European Authorities Seize VPN Service Tied to RansomwareEuropol: Collaboration and Coordination Led to VPN Service Shutdown
VPN Lab, one of the longest running virtual private network services, known for its alleged wide use by ransomware threat actors, has been shut down. Fifteen servers associated with VPNLab.net were seized or disrupted based on multiple international investigations tying the VPN service provider to cybercrime operations, according to Europol. Associated cybercrimes allegedly ranged from malware distribution to high-value ransomware operations.
Some security experts believe the operation highlights the complexity in bringing cybercriminals to justice. They add that service providers' avoidance of any connection to ransomware campaigns has also proved challenging, though the EU investigation brought tangible results.
According to a statement by Europol, the law enforcement agency for the European Union, the shutdown occurred on Monday under the direction of the European Multidisciplinary Platform Against Criminal Threats, or EMPACT.
Authorities replaced VPNLab's homepage messaging with a statement that the site had been seized. The note says German authorities led a "long-running investigation" and "gained access to the servers and seized the customer data stored within."
The platform, which has been widely connected to cybercrime - in particular, 150 ransomware attacks - is one of the longest-running services, having been established in 2008. It also cost as little as $60 annually, providing an affordable way for cybercriminals to hide their whereabouts.
VPNLab was also a "popular choice" for cybercriminals, according to Europol, which says its double VPN had servers in multiple countries.
Authorities also say in their seizure note that their investigation regarding customer data of this network will continue.
Law enforcement agencies from 10 nations were involved in the seizure, including Germany, the Netherlands, Canada, the Czech Republic, France, Hungary, Latvia, Ukraine, the U.S. and the U.K., and took 60 meetings to coordinate.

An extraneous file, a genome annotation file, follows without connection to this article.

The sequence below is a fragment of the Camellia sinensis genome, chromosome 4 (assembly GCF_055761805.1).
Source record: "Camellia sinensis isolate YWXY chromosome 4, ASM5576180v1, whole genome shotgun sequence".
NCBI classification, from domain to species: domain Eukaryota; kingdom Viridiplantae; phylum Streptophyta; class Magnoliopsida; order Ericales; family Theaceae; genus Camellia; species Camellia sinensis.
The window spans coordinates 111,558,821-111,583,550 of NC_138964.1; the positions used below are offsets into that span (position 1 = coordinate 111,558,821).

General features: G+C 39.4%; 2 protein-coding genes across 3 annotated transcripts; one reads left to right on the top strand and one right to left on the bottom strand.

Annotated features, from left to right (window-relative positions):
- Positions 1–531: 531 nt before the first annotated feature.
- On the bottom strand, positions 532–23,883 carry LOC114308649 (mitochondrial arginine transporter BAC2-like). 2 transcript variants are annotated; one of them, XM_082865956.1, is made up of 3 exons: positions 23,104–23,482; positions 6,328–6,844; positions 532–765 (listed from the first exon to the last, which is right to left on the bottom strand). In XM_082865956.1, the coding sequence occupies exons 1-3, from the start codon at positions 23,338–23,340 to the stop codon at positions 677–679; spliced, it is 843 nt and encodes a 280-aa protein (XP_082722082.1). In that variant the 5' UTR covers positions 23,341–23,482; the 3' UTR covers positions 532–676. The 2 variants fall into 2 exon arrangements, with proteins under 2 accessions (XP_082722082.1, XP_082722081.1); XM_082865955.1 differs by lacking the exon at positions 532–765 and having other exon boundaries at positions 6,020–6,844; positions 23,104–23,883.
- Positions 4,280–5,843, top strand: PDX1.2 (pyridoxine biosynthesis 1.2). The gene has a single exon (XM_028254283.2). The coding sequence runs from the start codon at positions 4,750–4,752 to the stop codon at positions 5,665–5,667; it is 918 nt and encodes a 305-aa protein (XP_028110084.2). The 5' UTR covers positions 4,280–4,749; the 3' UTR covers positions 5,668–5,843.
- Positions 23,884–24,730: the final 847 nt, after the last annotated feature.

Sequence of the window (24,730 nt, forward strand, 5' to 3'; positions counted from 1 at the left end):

The Hunt for Cybercriminals
A significant challenge with enforcement efforts stems from many ransomware gangs operating within the borders of the Russian Federation, says Gareth Owenson, CTO and co-founder of dark net monitoring firm Searchlight Security. Often, when a crackdown takes place, the group just reemerges with a "degree of impunity," he says.
Owenson says this seizure is a telling sign that international authorities are identifying and targeting cybercriminal operations, including zeroing in on how they leverage tools such as VPNs to shield their identities.
"If you're involved in criminality on the dark web, it is very difficult to hide yourself perfectly - you only need to make one mistake for law enforcement to get you," Owenson says.
Neil Jones, a cybersecurity evangelist for the firm Egnyte, says this event puts technology providers on notice as well and calls it a "breath of fresh air" to see authorities shut down a service that has facilitated crypto-locking crimes.
Steve Moore, chief security strategist at Exabeam, adds that it's critical to have the backing of international law enforcement agencies in order to properly address cybercrime.